“Soybean farmers started building a relationship with China … over 40 years ago. So we understand and we’re well aware of the time and financial commitment that it takes to build a new market,” Shirbroun said. “Since then, China has become the largest importer of soybeans in the world, and the top export market for the U.S. soy at almost 30 million metric tons per year. That means one out of every three rows of soybeans you saw as you were driving here goes to China.”

Shirbroun went on to say that while there is little question that China has targeted the United State’s intellectual property, she pleaded with the Congressional trio to “proceed cautiously, please.”

“There is not another market that can completely replace the Chinese market for the American soybean farmer,” she said. “We need to be deliberate and thoughtful, please. While some suggest that the U.S. revoke China’s current most favored status … the move would decimate agriculture … and could deal a great blow to the American farmer. Instead, we need to diversify our export markets to other countries, especially Southeast Asia.”

Proceeding with caution was a common thread throughout the hearing.

“Let’s do some short-term pain, for long-term gain, that’s for sure,” Cornelius said later in answer to a question. “How do we kind of work together to find a happy medium without doing too much damage?”

Prior to the most recent trade war, Shirbroun explained that 35% of American soybeans were going to China.

“During [the trade war] in 2018, we dropped down to 12-and-a-half percent of our soybeans going to China. You know, you cannot handle that as a farmer on narrow, thin margins,” she said.

One of Hinson’s questions for the farmers was simply how important is biosecurity to the future of agriculture, asking the trio if they think about it and whether it keeps them up at night.

“It’s terrifying,” Cornelius bluntly responded. “I think the key is genetic diversity — not allowing [the tech] to be in the hands of just a few big players and it all gets whittled down. Encouraging other companies — we could go into a whole lot of things here — but essentially encouraging more research and development from smaller independent companies as well.”

The conversation also centered around America’s competitive edge over China, including the superiority of U.S. soils and the importance of maintaining that edge through stewardship.

“Do they have the land to produce what we’re producing here with the best land in the world? … This is the best land in the world. Can they do that or is it moot? If they don’t have the land, they can’t produce it,” said local farmer Leonard Youngblut, father of Youngblut Ag owner Pete Youngblut.

“I think the answer is they cannot copy and paste the land. It’s really hard,” Rep. Krishnamoorthi responded. “You can copy and paste a house, you can copy and paste a lot of things, but there’s certain things that are intrinsic, right? The most fascinating thing to me as I’m sitting listening to all of you talk is, for 40 years or more they have been importing millions and millions and millions of tons of soy and corn and other exports — they don’t want to do that. They don’t want to do that. In every other industry, they have basically taken whatever has been imported, copied it, rearranged it, and then set up their own operation and then they export it to the rest of the world. But they just were never able to do that with your crops. … Like [Rep. Gallagher was saying], I think there’s something special about our freedom — our freedom to think, innovate, be rebellious spirits. … We always have to protect that secret sauce.”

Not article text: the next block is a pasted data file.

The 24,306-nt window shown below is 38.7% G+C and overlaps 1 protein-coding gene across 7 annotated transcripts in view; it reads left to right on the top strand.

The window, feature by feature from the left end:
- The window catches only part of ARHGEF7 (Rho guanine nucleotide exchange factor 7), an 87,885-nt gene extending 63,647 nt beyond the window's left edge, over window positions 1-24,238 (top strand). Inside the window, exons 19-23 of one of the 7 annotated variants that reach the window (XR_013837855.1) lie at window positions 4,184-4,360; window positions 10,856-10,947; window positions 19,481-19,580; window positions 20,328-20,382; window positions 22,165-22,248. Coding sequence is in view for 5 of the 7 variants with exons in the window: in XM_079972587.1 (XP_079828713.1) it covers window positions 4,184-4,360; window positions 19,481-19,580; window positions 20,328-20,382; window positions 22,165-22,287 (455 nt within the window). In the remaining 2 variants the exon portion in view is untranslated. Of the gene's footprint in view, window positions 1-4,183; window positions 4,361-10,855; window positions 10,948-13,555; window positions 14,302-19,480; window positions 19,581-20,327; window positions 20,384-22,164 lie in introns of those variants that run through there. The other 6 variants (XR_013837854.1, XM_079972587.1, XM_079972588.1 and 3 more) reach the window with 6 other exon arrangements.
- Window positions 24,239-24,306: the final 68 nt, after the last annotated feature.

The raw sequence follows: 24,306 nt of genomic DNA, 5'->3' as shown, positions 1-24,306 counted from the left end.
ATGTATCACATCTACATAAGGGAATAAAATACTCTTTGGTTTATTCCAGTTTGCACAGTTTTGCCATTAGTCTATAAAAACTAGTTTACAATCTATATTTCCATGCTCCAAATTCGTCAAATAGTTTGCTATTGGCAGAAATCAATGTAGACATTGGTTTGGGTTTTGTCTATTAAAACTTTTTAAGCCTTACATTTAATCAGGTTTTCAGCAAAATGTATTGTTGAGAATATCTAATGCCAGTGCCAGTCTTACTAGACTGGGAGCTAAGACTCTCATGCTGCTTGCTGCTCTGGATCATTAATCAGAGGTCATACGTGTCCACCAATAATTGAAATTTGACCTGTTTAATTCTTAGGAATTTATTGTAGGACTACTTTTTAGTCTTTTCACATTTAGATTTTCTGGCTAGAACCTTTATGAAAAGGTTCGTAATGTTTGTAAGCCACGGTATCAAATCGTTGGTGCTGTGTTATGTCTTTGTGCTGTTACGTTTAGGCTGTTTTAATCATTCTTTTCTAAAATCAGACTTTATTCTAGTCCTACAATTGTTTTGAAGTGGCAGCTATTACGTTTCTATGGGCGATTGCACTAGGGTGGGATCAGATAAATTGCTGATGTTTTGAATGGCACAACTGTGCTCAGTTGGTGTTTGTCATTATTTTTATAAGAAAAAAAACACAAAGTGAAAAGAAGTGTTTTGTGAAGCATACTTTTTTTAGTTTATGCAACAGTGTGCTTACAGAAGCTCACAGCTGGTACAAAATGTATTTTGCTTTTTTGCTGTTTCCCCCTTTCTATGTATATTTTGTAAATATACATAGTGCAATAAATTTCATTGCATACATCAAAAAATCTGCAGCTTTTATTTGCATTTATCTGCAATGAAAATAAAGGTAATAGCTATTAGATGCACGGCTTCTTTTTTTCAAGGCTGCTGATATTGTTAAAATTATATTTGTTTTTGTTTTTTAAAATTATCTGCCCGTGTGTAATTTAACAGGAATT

Later, as the roundtable neared its end, Benton County farmer Lori Lang contributed several rather poignant thoughts to the conversation, suggesting — like her fellow farmers — that the representatives tread lightly and be aware of what’s happening on the ground including keeping tabs on who’s buying Iowa’s farmland.

“While the corn theft happened, now they’re buying [the land] and it’s being allowed,” Lang said. “They used to buy our soybeans and now they own the hogs. It’s very scary. As we’ve said a million times, our land is our biggest resource right now and they’re buying it kind of secretively through real estate trusts or shell companies — ways I don’t understand, but it’s happening and it needs to be stopped.”

In his final remarks, Krishnamoorthi brought up the fact Shirbroun said the word ‘please’ multiple times during her opening statements, epitomizing ‘Iowa Nice.’

“I lost count. That word doesn’t show up in Washington, D.C. very often,” Krishnamoorthi said. “It’s like a foreign word.”

While Shirbroun may have racked up the most pleasantries during the 90 minute roundtable, all three farmers nicely and repeatedly urged the congressional trio to remember something of great importance to both local farmers and farmers across the Midwest — legislation affects real people.

People who, at this point in time, are still very much reliant on China, otherwise known as the CCP, to buy their commodities.